Biggin Hill skier to take on the world at Special Olympics in South Korea
By kentsussex | Tuesday, January 22, 2013, 10:33
Seven top skiers - including Wayne McCarthy of Biggin Hill - have been chosen to represent their country at the Special Olympics World Winter Games in South Korea.
World Winter Games
The competition will take place in PyeongChang from January 26 to February 6.
Wayne, 31, loves to ski and has been involved in the sport for over 20 years, having first learned to ski from his father, who gave him lessons as a young child.
Over the years, Wayne has won 5 trophies from the Seefeld Ski School in Austria, and his father, Harry McCarthy, adds: "We try to ensure he skis on snow at least once a year because he loves it so much!"
Since joining the Special Olympics Great Britain in 2009, Wayne has trained hard to improve his performance at the competition level, culminating in three Gold medals at the National Alpine Ski Competition in Pila, Italy in January 2012.
Wayne said: "Special Olympics means a lot to me because I love socialising with people, and being part of a team. I feel like a winner with Special Olympics and it makes me feel good about myself."
In addition to alpine skiing, Wayne also enjoys keeping active through judo, football, and swimming.
He is a member of the Biggin Hill Judo Club, and has earned his blue belt as well as several awards for his martial arts accomplishments, including the Ken Williams Shield for the Student of the Year in 2005.
In 2007, Wayne was the first club recipient of the prestigious Jack Petchey Endeavour Award, an award voted on by his peers in recognition of his effort and exceptional achievement in his martial arts studies.
When he is not participating in various sports, Wayne enjoys socialising with his friends and taking his dog for walks.
Wayne also loves DJ'ing and hopes to DJ on the radio in the future.
He works at the local Marks and Spencers and has recently joined his local leisure centre after being gifted a membership by MyTime Bromley, which he hopes will enable him to prepare aerobically for his World Winter Games 2013 appearance in PyeongChang.
This is in addition to his weekly training at the Bromley Ski Centre.
Wayne's parents will be travelling to South Korea in January to support him and cheer on the GB team.
His mother Annette commented: "We are so delighted our son has been selected to ski for Great Britain, as he has trained extremely hard to get to this level.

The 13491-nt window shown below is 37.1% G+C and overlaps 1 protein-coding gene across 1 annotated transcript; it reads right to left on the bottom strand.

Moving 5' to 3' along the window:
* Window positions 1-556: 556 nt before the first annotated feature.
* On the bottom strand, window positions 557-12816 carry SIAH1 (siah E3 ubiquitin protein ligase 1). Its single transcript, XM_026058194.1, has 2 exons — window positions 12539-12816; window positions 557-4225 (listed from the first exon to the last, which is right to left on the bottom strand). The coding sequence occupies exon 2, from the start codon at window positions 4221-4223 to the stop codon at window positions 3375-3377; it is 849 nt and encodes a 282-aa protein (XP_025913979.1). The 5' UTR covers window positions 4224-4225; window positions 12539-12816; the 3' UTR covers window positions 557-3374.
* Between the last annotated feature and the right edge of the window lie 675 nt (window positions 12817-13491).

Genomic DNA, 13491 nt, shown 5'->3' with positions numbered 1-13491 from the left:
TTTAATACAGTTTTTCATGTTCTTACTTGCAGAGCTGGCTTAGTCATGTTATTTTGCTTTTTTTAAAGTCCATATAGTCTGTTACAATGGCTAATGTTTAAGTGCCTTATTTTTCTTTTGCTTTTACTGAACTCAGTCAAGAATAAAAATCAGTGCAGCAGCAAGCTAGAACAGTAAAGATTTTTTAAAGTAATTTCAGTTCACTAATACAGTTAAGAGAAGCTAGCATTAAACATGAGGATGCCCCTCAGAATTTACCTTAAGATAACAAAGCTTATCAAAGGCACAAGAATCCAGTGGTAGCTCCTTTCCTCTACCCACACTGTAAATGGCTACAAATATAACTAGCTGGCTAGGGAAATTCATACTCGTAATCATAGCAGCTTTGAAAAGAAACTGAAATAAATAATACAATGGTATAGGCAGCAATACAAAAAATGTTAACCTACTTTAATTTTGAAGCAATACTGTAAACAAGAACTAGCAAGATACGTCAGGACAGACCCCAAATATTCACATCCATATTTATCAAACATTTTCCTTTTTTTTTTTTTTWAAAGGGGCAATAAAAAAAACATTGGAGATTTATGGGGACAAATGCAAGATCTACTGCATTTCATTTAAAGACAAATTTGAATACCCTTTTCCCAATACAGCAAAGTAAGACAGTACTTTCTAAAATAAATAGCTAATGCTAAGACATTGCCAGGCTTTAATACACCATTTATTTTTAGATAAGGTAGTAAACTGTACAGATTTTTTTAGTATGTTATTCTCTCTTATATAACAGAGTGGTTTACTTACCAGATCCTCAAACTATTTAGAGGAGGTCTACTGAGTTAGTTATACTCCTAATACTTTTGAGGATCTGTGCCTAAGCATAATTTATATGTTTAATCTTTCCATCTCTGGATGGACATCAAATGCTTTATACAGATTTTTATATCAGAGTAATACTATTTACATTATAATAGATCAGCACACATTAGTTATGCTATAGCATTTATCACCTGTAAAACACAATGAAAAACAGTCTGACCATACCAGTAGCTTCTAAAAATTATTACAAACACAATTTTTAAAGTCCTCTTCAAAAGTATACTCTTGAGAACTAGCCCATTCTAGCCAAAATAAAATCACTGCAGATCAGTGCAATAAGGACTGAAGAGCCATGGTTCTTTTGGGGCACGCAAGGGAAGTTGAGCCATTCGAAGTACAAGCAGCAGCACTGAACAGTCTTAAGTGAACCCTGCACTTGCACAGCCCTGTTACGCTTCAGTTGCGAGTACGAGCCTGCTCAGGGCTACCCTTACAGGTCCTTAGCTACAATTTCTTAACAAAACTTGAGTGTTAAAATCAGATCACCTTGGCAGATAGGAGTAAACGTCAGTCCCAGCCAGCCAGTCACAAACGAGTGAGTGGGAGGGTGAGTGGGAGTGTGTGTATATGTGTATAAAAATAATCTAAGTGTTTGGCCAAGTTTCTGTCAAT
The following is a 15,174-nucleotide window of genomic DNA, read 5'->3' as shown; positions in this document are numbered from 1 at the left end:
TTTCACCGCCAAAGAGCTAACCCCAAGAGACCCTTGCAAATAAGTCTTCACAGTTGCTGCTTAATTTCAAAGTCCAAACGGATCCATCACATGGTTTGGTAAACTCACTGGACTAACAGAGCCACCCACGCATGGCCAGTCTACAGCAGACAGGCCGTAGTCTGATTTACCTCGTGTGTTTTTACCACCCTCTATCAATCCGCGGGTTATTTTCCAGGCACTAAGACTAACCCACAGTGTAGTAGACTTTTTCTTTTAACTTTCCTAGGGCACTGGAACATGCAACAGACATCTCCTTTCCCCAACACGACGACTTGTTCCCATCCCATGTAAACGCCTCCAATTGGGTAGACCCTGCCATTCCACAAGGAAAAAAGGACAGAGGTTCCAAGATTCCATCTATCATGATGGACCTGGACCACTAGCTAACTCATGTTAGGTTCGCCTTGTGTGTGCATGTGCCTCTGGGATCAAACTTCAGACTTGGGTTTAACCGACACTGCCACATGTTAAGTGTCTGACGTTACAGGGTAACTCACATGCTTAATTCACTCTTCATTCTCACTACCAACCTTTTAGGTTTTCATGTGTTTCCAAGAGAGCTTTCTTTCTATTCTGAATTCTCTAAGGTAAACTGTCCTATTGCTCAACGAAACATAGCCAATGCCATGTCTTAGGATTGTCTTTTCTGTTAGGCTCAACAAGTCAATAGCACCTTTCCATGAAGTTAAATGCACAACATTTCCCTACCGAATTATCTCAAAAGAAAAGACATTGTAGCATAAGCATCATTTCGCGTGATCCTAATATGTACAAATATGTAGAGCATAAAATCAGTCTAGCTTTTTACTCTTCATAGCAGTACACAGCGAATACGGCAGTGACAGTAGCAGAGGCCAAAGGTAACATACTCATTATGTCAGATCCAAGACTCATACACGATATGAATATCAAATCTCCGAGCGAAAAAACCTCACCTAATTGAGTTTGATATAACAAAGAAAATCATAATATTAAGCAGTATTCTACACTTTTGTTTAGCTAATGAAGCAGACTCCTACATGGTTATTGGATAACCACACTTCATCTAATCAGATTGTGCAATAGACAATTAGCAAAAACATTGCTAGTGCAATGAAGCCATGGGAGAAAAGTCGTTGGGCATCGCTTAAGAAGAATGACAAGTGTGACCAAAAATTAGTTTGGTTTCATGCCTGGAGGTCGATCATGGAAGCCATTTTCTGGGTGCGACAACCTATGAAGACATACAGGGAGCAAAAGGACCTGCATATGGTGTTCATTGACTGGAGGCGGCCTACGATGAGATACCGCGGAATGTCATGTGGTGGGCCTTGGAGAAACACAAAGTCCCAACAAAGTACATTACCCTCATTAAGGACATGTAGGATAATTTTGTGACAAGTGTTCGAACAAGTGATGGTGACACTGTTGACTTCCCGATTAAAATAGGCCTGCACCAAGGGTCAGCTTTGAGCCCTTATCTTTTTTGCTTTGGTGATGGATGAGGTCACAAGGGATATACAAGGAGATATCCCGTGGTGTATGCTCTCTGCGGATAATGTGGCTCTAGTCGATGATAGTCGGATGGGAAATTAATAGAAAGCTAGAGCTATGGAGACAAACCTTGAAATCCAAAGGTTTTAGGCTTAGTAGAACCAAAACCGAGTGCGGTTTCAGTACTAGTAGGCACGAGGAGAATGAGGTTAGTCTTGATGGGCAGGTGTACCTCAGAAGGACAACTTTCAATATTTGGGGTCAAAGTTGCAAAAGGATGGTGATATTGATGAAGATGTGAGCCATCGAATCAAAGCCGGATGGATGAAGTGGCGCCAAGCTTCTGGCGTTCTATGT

"Special Olympics has changed his life, as it has allowed him to meet lots of new people and provided Wayne with many opportunities to improve his skiing. We are very proud of him and know he will do his best in South Korea".
The athletes were chosen from 73 skiers with intellectual (learning) disabilities who qualified at Special Olympics Great Britain's National Alpine Ski Championships in Pila, Italy, earlier this year.
Over 100 nations will participate in the event in South Korea, with 2,800 athletes with intellectual disabilities taking part.
Special Olympics Great Britain is delighted to confirm the following skiers will be part of their GB team:
Wayne McCarthy (31) of Biggin Hill
Jane Andrews (35) of Tunbridge Wells
Mikael Undrom (25) of Cobham
Elizabeth Allen (18) of Llanelli
Luke Purdie (18) of Aberdeen
Clare Lines (28) of Redditch
Robert Holden (21) of R o ss endale
Five time Olympic skier and eight-time British Champion, Graham Bell, who joined the Special Olympics GB team in qualifying, commented: "I was really impressed by everyone's determination in the Special Olympics GB team to try their hardest.
"Chemmy Alcott would be surprised how many of them used her as motivation!
"I watched most of the Special Olympics athletes and had a chance to ski with a couple of the groups.
"One young racer told me that she had constructed a whole fantasy world where she got to ski as a Bond Girl and that me skiing with her was like living her fantasy.
"Very humbling indeed. The snow conditions in Pila were perfect. Cold, dry and grippy that did not rut-up at all for the racers. So we had a fair track for all the starters."
Graham, who presents Ski Sunday and High Altitude, has also been a Special Olympics GB Ambassador since 2009. Bell flew in to Pila to inspire, and be inspired, by the athletes.
Chemmy Alcott, Olympic and six-time British National Champion Skier, said: "I never got into the sport to inspire people but it is a fantastic reward for all the hard work I have put in.
"I don't want fellow racers to desire to be as good as me. I want them to push themselves to be the best in the World.
"It is so great to see our Special Olympics GB skiers doing so well! And those chosen for the World Winter Games, representing your country is one of the biggest honours so massive congratulations from me to the whole team."
Special Olympics GB CEO Karen Wallin said "I would like to wish our seven skiers the very best of luck who will be representing Great Britain in South Korea at the World Winter Games later this month.
"The year-round sports coaching and events provided by Special Olympics in Great Britain is clinically proven to positively change the quality of lives of our athletes.
"Almost 1.2 million people in Great Britain (2% of the population) have an intellectual disability."
Recent research from Canterbury Christchurch University shows that those who did participate in Special Olympics had a higher self-esteem than those who did not take part.
Higher self-esteem leads to more feelings of self-worth and more self-care.
Findings also concluded that those involved in Special Olympics had wider social networks and lower stress levels.